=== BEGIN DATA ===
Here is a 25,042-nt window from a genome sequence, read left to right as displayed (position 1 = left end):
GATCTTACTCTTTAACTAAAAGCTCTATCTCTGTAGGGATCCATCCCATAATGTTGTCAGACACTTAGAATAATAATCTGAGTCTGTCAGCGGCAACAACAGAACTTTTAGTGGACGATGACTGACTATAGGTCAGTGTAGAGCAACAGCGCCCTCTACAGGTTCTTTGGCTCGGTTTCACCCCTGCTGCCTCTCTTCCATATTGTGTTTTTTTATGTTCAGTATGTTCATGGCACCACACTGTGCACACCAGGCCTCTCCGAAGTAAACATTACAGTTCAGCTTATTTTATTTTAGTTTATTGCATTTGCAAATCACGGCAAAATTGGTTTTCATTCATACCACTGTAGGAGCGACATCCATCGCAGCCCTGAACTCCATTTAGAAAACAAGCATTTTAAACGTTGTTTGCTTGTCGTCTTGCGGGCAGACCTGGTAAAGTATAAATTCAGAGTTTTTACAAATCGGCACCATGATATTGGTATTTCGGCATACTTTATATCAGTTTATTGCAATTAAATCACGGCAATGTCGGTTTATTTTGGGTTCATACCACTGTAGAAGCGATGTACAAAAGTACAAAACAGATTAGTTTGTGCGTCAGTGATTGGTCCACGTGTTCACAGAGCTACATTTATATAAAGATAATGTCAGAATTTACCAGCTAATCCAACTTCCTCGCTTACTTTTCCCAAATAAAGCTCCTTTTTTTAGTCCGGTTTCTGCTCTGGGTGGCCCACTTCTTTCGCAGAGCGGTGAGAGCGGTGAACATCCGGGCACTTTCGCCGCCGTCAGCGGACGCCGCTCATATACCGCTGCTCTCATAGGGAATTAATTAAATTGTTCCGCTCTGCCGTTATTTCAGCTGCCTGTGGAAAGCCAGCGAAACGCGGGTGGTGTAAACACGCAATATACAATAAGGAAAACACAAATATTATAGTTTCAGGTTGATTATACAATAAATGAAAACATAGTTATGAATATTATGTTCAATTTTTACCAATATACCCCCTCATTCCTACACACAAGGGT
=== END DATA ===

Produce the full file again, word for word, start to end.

Here is a 25,042-nt window from a genome sequence, read left to right as displayed (position 1 = left end):
GATCTTACTCTTTAACTAAAAGCTCTATCTCTGTAGGGATCCATCCCATAATGTTGTCAGACACTTAGAATAATAATCTGAGTCTGTCAGCGGCAACAACAGAACTTTTAGTGGACGATGACTGACTATAGGTCAGTGTAGAGCAACAGCGCCCTCTACAGGTTCTTTGGCTCGGTTTCACCCCTGCTGCCTCTCTTCCATATTGTGTTTTTTTATGTTCAGTATGTTCATGGCACCACACTGTGCACACCAGGCCTCTCCGAAGTAAACATTACAGTTCAGCTTATTTTATTTTAGTTTATTGCATTTGCAAATCACGGCAAAATTGGTTTTCATTCATACCACTGTAGGAGCGACATCCATCGCAGCCCTGAACTCCATTTAGAAAACAAGCATTTTAAACGTTGTTTGCTTGTCGTCTTGCGGGCAGACCTGGTAAAGTATAAATTCAGAGTTTTTACAAATCGGCACCATGATATTGGTATTTCGGCATACTTTATATCAGTTTATTGCAATTAAATCACGGCAATGTCGGTTTATTTTGGGTTCATACCACTGTAGAAGCGATGTACAAAAGTACAAAACAGATTAGTTTGTGCGTCAGTGATTGGTCCACGTGTTCACAGAGCTACATTTATATAAAGATAATGTCAGAATTTACCAGCTAATCCAACTTCCTCGCTTACTTTTCCCAAATAAAGCTCCTTTTTTTAGTCCGGTTTCTGCTCTGGGTGGCCCACTTCTTTCGCAGAGCGGTGAGAGCGGTGAACATCCGGGCACTTTCGCCGCCGTCAGCGGACGCCGCTCATATACCGCTGCTCTCATAGGGAATTAATTAAATTGTTCCGCTCTGCCGTTATTTCAGCTGCCTGTGGAAAGCCAGCGAAACGCGGGTGGTGTAAACACGCAATATACAATAAGGAAAACACAAATATTATAGTTTCAGGTTGATTATACAATAAATGAAAACATAGTTATGAATATTATGTTCAATTTTTACCAATATACCCCCTCATTCCTACACACAAGGGT